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The case for cultural diversity

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In the first of a two-part series, we present the argument for encouraging women and ethnic groups into the profession

Two phrases frequently bandied about in equal opportunities are 'positive discrimination' and 'institutional racism'. Positive discrimination is the act of setting aside quotas for people from different ethnic groups, and is illegal in the UK.But positive action is encouraged, such as supporting children from minority ethnic groups to take up a career that they normally would not consider, such as architecture, or highlighting the work of architects from ethnic minority backgrounds. This is truly about creating equality of opportunities for all.

The Stephen Lawrence inquiry revealed mainstream 'institutional' racism. In this scenario 'institutional' refers to a set of actions or arrangements that are used repeatedly so that they become formalised.While a single school of architecture would not be an institution, the way architectural education is delivered would be. When we refer to institutional racism or discrimination, we are referring to the accepted ways of doing things that can create disadvantage for certain groups of people. Combating institutional discrimination is a way of ensuring fairness to all. At present, for example, architectural education would benefit from addressing gender and cultural issues, as only 34 per cent of its students are female and only 12 per cent are from minority ethnic backgrounds.

UKarchitecture figures compare badly with other professions and industries and even with other countries. For example in Malaysia, which is a predominantly Islamic country and where one would expect women to be lagging behind men, half its practising architects are women and the present head of the Malaysian Institute of Architects is female. Egypt, Turkey, Spain, Ireland, India, along with most other European and American countries have better figures than UK. So what has gone wrong in the UK? Women architects in the UKcite the lack of childcare and promotion opportunities and it is true that women who have the major share of child care are not supported with practices such as flexible working, creche facilities and financial support. Other professions such as medicine, law and banking are largely able to incorporate these within their practices.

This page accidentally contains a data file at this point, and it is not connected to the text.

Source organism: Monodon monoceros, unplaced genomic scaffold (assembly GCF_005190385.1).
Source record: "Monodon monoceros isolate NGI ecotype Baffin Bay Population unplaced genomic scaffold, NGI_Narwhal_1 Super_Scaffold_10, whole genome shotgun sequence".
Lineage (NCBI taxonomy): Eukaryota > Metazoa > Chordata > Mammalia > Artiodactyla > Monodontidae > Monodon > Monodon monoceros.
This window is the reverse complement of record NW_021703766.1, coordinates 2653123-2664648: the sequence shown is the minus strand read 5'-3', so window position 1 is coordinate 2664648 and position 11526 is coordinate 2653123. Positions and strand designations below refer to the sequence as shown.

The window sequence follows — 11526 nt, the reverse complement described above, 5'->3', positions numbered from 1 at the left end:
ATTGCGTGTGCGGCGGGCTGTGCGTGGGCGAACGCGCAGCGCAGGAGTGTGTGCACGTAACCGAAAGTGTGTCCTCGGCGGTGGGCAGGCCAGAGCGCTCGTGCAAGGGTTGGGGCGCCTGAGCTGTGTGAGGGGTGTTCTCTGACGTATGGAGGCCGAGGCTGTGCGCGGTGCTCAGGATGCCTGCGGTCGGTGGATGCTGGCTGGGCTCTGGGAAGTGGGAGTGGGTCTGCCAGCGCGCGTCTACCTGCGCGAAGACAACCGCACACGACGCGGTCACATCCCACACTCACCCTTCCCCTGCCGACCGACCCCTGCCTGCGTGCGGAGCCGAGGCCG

For example, in one of the UK's largest architectural practices, which considers itself women-friendly, half the year-out students are female, women constitute about one quarter of the architects, but there are no women directors.Women suffer from redundancies, especially those who have returned from a career break.

Those from minority ethnic groups suffer double discrimination, as with other targeted groups on the basis of disability or sexuality.

Win-win There are many benefits to be gained from considering and implementing equal opportunities for architects. First, staff loyalty brings financial and long-term benefits to a practice. It has been estimated that it costs £20,000 to recruit and train a new member of staff. By looking after the mental and physical health of staff, absenteeism is reduced and so are court cases. The practice scores as a good employer by both prospective employees and clients.

Women architects can bring additional strengths as good negotiators and managers. Positive action and equal opportunities mean choosing the best person for the job.

Larger architectural offices need and can afford to provide childcare facilities, flexible working and training for people returning to work after a break. This can apply equally to men and women. Just over 60 per cent of architectural practices employ fewer than 10 staff but even they could accommodate flexible working, job sharing, and training. For female architects with partners working in architecture or related professions, some kind of job sharing can be achieved easily.

The process of promotion needs to be made transparent. Offering job security, settled job locations and encouraging application from women are actions that can be taken by all practices.

As far as the institution is concerned, positive action needs to be taken to encourage people from minority ethnic groups to enter architecture. At present the profession operates as if architects and clients from black and minority ethnic groups (who make up more than 6 per cent of UK population ) did not exist.

Mentoring schemes and job shadowing aimed at young girls and those from ethnic minority background will encourage more to enter the profession.Highlighting the work of those already in the industry and providing role models - within practice and education - could be significant in attracting a diverse group of people.

And architecture would be richer for the addition of diverse cultures into the design process. This does not mean superficial things such as the addition of domes and spires, but looking deeper into the process of design to celebrate, respect and promote the diversity that exists within the profession.

Sumita Sinha is the chairperson of Architects for Change. Tel 020 7603 5995.

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